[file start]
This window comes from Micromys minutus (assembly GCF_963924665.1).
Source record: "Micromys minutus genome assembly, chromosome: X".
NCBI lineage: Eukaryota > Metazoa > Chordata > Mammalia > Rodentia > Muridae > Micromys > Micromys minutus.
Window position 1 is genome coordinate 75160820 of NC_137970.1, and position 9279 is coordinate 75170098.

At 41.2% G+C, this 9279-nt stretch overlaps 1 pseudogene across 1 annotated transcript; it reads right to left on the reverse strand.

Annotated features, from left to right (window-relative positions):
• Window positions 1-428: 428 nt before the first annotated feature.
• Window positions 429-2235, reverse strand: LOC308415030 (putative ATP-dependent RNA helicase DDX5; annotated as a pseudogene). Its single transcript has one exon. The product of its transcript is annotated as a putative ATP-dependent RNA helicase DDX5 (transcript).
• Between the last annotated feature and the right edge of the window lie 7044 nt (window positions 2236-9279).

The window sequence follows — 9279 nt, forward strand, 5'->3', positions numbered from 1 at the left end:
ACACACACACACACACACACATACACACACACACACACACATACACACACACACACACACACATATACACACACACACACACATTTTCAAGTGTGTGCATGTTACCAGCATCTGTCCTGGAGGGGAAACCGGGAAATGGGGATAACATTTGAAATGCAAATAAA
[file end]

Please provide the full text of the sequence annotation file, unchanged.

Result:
This window comes from Micromys minutus (assembly GCF_963924665.1).
Source record: "Micromys minutus genome assembly, chromosome: X".
NCBI lineage: Eukaryota > Metazoa > Chordata > Mammalia > Rodentia > Muridae > Micromys > Micromys minutus.
Window position 1 is genome coordinate 75160820 of NC_137970.1, and position 9279 is coordinate 75170098.

At 41.2% G+C, this 9279-nt stretch overlaps 1 pseudogene across 1 annotated transcript; it reads right to left on the reverse strand.

Annotated features, from left to right (window-relative positions):
• Window positions 1-428: 428 nt before the first annotated feature.
• Window positions 429-2235, reverse strand: LOC308415030 (putative ATP-dependent RNA helicase DDX5; annotated as a pseudogene). Its single transcript has one exon. The product of its transcript is annotated as a putative ATP-dependent RNA helicase DDX5 (transcript).
• Between the last annotated feature and the right edge of the window lie 7044 nt (window positions 2236-9279).

The window sequence follows — 9279 nt, forward strand, 5'->3', positions numbered from 1 at the left end:
ACACACACACACACACACACATACACACACACACACACACATACACACACACACACACACACATATACACACACACACACACATTTTCAAGTGTGTGCATGTTACCAGCATCTGTCCTGGAGGGGAAACCGGGAAATGGGGATAACATTTGAAATGCAAATAAA